TODAY’S MODERN PLANT
Another major change has been the implementation of the baghouse, a filtration system to collect any dust produced while the aggregate is being heated and keep it out of the air. In fact, the dust produced during this process is collected and stored on site to be used at the appropriate percentage based on the mix design. Research is constantly being conducted on new ways technology can be used to make plants more efficient and safer than ever before.
Steam, Not Smoke
When driving past an asphalt plant you may see what appears to be smoke coming from a stack, but what you are actually seeing is steam. As part of the asphalt manufacturing process, aggregate is put into a drum to be indirectly heated and prepared for the binder to be added. During this heating process the aggregate loses its moisture in the form of steam. That steam is then vented out to ensure the aggregate is dry. The dry aggregate is then combined with asphalt binder to produce safe and high quality asphalt pavement.
Driving down a street lined with fast food chains, one’s mind does not instantly go to “What they are emitting?” the same way it could when seeing a production plant. However, when comparing the amount of particulate matter (solids and liquids in the air) produced during asphalt production, it’s the same as just two fast food restaurants. Another form of emissions that is tightly controlled & regulated are VOCs or volatile organic compounds. These are gasses that are emitted into the air from products or production processes that can irritate the eyes, nose, and throat, among other symptoms. It might be surprising to learn that an asphalt production plant produces only 1/12th the amount of VOCs as an average bakery.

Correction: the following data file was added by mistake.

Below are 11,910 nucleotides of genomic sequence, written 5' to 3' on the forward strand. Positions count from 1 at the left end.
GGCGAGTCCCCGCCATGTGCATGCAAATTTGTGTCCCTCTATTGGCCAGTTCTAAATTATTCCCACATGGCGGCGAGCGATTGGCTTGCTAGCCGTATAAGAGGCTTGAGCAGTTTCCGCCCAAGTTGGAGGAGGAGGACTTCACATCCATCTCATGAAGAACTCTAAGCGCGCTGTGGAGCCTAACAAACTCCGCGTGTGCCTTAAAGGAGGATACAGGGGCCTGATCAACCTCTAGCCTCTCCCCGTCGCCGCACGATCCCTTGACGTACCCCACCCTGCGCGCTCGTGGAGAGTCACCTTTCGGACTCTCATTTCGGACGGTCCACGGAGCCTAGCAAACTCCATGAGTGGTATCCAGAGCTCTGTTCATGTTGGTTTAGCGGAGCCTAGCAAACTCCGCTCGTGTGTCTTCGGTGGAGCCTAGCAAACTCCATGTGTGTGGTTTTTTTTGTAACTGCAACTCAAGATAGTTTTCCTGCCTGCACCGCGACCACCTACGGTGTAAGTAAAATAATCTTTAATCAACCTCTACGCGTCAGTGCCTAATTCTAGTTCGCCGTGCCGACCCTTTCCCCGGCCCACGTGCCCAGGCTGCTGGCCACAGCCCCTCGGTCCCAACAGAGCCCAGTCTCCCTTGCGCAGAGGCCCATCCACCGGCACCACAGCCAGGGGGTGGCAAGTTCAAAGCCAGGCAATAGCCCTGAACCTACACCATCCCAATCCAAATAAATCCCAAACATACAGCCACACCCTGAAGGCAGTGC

Safe And Smooth
Looking for additional information? Please visit our resources page for access to the articles and organizations referenced on this site, as well as some helpful definitions for industry specific terms.